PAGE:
The chief interest in this release lies in the arrangements by Robert Kyr of two of Barber’s scores, arrangements which were made for and at the request of Craig Hella Johnson for Conspirare. One of these, Easter Chorale, is a fairly short but nonetheless effective piece but the arrangement of The Lovers involves a much more substantial work. The Lovers is a late work and, as Robert Kyr comments in a note, it derives from a difficult time in Barber’s life. Not only was he trying to recover from the acute disappointment of the failure of his opera Antony and Cleopatra but also his long relationship with Giancarlo Menotti was deteriorating. For The Lovers, which was commissioned for the Philadelphia Orchestra, Barber turned to the poetry of the Chilean, Pablo Neruda (1904-1973), choosing nine poems from Neruda’s 1924 collection Twenty Poems of Love and a Song of Despair. These are set in an English translation by Christopher Logue and W. S. Merwin. The Lovers is scored for baritone solo, SATB choir and a substantial orchestra. Collectors may know the work from the live recording made in 1991 by the late Andrew Schenck with Dale Duesing and the Chicago Symphony Orchestra and Chorus (Koch International 37125-2) though I’m not sure that recording is still available; I suspect it isn’t. Obviously, Schenck used Barber’s original scoring.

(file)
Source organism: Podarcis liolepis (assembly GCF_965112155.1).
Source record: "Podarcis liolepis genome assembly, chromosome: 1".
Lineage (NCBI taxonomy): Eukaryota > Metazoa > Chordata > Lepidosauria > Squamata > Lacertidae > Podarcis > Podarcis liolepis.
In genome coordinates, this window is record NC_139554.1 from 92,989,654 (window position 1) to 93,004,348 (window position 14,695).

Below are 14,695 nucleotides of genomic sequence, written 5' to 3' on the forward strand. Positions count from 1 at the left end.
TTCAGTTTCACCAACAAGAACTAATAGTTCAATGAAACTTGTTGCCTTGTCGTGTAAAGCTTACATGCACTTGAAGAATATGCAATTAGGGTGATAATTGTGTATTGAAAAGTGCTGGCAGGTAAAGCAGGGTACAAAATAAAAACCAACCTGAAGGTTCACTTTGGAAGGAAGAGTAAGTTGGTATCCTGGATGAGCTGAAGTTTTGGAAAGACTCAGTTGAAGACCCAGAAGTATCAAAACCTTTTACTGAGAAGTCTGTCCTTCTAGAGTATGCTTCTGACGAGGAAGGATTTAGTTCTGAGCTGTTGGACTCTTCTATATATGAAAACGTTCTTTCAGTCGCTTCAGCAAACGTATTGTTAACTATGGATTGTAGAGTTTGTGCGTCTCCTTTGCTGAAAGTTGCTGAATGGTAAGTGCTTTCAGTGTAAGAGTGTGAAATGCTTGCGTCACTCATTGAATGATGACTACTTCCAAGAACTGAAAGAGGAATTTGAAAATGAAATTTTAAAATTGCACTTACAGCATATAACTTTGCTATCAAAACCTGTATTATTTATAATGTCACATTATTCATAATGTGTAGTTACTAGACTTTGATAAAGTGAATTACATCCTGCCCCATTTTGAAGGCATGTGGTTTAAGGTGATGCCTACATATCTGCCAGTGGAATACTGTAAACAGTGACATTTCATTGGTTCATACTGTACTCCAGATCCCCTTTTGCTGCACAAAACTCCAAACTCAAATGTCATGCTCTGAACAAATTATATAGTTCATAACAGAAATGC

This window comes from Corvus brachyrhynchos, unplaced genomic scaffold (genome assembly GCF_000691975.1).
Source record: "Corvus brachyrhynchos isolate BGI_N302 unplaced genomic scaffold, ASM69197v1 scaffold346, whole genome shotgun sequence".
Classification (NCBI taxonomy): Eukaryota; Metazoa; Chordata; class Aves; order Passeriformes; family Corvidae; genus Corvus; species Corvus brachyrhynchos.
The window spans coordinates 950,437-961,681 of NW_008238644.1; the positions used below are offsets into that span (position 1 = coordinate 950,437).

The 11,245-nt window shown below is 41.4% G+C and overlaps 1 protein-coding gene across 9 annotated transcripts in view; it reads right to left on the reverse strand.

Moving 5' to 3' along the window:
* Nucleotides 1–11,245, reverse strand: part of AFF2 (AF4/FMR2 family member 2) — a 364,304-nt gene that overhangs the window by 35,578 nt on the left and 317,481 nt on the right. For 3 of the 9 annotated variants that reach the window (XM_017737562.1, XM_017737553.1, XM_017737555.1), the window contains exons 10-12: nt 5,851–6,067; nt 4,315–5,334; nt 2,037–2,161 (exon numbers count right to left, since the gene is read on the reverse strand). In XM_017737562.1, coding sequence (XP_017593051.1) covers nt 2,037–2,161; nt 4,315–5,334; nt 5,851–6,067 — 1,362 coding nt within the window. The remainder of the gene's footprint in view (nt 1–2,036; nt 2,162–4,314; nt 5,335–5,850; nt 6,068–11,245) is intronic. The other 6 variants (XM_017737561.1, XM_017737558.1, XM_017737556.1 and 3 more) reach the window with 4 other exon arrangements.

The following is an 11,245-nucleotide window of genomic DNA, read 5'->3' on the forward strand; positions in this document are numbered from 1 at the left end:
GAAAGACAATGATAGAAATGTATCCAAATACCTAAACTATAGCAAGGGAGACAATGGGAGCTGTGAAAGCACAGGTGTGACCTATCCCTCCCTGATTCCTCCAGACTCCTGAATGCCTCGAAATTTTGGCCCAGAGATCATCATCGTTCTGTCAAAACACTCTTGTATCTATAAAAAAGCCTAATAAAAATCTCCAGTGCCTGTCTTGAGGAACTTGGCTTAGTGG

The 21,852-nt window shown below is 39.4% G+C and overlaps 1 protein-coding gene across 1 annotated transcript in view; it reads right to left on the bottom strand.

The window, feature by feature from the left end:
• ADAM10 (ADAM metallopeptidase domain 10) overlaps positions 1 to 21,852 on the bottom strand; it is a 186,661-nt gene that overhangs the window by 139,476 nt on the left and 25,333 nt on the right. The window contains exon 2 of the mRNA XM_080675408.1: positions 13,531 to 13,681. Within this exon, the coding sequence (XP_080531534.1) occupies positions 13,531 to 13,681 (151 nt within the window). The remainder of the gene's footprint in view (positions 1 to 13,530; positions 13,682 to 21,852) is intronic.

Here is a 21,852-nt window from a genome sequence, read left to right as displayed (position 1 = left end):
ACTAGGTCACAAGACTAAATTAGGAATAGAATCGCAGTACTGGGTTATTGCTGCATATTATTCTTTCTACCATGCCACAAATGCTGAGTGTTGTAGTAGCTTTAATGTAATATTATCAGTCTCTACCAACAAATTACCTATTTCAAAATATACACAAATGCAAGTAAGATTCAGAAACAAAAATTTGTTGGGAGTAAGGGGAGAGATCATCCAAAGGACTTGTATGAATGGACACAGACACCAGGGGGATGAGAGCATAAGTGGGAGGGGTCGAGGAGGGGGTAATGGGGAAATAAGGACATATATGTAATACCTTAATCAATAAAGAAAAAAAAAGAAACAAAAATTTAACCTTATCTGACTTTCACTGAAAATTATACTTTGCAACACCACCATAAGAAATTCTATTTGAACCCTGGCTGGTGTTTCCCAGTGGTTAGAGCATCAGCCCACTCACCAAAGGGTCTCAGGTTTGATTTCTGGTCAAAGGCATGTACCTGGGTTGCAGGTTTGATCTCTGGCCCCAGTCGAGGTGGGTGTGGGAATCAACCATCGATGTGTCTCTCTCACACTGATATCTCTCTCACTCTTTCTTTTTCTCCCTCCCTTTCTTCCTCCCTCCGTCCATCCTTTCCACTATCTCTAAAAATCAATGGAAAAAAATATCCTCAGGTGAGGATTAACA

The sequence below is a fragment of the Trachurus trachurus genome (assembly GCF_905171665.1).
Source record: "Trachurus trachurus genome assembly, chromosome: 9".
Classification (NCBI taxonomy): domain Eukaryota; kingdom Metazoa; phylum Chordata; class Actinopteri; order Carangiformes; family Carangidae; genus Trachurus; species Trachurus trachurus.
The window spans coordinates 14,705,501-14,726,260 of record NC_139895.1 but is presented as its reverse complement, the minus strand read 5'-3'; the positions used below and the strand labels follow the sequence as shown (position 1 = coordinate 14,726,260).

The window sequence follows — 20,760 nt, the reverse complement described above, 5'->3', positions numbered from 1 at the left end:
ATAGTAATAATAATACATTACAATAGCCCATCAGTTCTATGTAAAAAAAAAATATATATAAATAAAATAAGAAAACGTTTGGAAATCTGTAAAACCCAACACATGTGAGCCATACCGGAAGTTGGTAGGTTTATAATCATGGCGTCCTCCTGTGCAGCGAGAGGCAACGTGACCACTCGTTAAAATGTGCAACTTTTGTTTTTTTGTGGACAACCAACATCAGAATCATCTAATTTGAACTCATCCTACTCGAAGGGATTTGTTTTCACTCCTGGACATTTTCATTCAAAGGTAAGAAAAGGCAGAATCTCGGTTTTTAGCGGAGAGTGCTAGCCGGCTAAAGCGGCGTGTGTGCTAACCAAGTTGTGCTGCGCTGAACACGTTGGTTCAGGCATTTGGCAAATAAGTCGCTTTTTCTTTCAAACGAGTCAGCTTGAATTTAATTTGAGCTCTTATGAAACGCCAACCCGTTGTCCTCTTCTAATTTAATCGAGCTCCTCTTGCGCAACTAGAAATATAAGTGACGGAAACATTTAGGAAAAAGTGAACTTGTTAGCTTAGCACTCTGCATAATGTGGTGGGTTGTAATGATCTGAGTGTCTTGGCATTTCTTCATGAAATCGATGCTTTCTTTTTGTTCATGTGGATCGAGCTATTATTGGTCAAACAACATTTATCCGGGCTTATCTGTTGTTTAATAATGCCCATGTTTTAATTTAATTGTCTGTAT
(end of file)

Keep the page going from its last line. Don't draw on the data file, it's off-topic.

In making his arrangement Robert Kyr has left the vocal parts completely unaltered. However, he’s reduced the very full orchestration substantially and his scoring calls for just 15 players - single wind, brass and strings plus percussion, harp and piano/celesta. This arrangement works exceptionally well. The choral forces are also reduced - there are some three dozen singers in Conspirare, far fewer than the Chicago Symphony Chorus musters - and the end result is a much more intimate piece with far greater clarity in the textures. That serves Barber’s music and Neruda’s sensual, not to say erotic, texts very well. The Margaret Hillis-trained Chicago choir sings very well, as you’d expect, but not only is theirs a much fuller sound but also they seem to me more mature-sounding and the fresher, leaner tone of the professional members of Conspirare suits rather better the emotions expressed by the young Neruda. Thus, for example, in the third poem, ‘In the hot depth of this summer’, I find the Chicago ladies sing with rather too much vibrato; as a result it’s not easy to pick out the words.